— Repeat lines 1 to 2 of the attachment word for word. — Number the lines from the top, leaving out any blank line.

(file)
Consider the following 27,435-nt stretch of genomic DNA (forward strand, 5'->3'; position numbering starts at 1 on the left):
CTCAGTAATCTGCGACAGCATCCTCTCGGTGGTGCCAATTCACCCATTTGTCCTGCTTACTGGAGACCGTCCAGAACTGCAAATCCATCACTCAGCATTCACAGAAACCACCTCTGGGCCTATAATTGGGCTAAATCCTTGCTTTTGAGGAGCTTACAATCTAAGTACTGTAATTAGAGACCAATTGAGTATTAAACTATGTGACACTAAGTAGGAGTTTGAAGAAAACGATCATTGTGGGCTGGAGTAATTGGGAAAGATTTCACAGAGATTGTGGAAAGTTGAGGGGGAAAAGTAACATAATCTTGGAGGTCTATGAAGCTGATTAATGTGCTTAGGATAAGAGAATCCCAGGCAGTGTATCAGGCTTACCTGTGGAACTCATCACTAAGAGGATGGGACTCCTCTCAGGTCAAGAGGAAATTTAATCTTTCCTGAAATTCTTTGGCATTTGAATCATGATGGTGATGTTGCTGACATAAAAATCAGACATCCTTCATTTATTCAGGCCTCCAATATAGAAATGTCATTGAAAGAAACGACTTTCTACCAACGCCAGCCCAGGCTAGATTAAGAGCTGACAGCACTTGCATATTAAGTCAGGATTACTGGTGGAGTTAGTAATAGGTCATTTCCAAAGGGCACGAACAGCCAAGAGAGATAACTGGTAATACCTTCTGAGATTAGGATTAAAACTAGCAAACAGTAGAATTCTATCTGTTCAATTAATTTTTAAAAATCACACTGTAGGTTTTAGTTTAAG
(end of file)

Consider the following 27,435-nt stretch of genomic DNA (forward strand, 5'->3'; position numbering starts at 1 on the left):
CTCAGTAATCTGCGACAGCATCCTCTCGGTGGTGCCAATTCACCCATTTGTCCTGCTTACTGGAGACCGTCCAGAACTGCAAATCCATCACTCAGCATTCACAGAAACCACCTCTGGGCCTATAATTGGGCTAAATCCTTGCTTTTGAGGAGCTTACAATCTAAGTACTGTAATTAGAGACCAATTGAGTATTAAACTATGTGACACTAAGTAGGAGTTTGAAGAAAACGATCATTGTGGGCTGGAGTAATTGGGAAAGATTTCACAGAGATTGTGGAAAGTTGAGGGGGAAAAGTAACATAATCTTGGAGGTCTATGAAGCTGATTAATGTGCTTAGGATAAGAGAATCCCAGGCAGTGTATCAGGCTTACCTGTGGAACTCATCACTAAGAGGATGGGACTCCTCTCAGGTCAAGAGGAAATTTAATCTTTCCTGAAATTCTTTGGCATTTGAATCATGATGGTGATGTTGCTGACATAAAAATCAGACATCCTTCATTTATTCAGGCCTCCAATATAGAAATGTCATTGAAAGAAACGACTTTCTACCAACGCCAGCCCAGGCTAGATTAAGAGCTGACAGCACTTGCATATTAAGTCAGGATTACTGGTGGAGTTAGTAATAGGTCATTTCCAAAGGGCACGAACAGCCAAGAGAGATAACTGGTAATACCTTCTGAGATTAGGATTAAAACTAGCAAACAGTAGAATTCTATCTGTTCAATTAATTTTTAAAAATCACACTGTAGGTTTTAGTTTAAG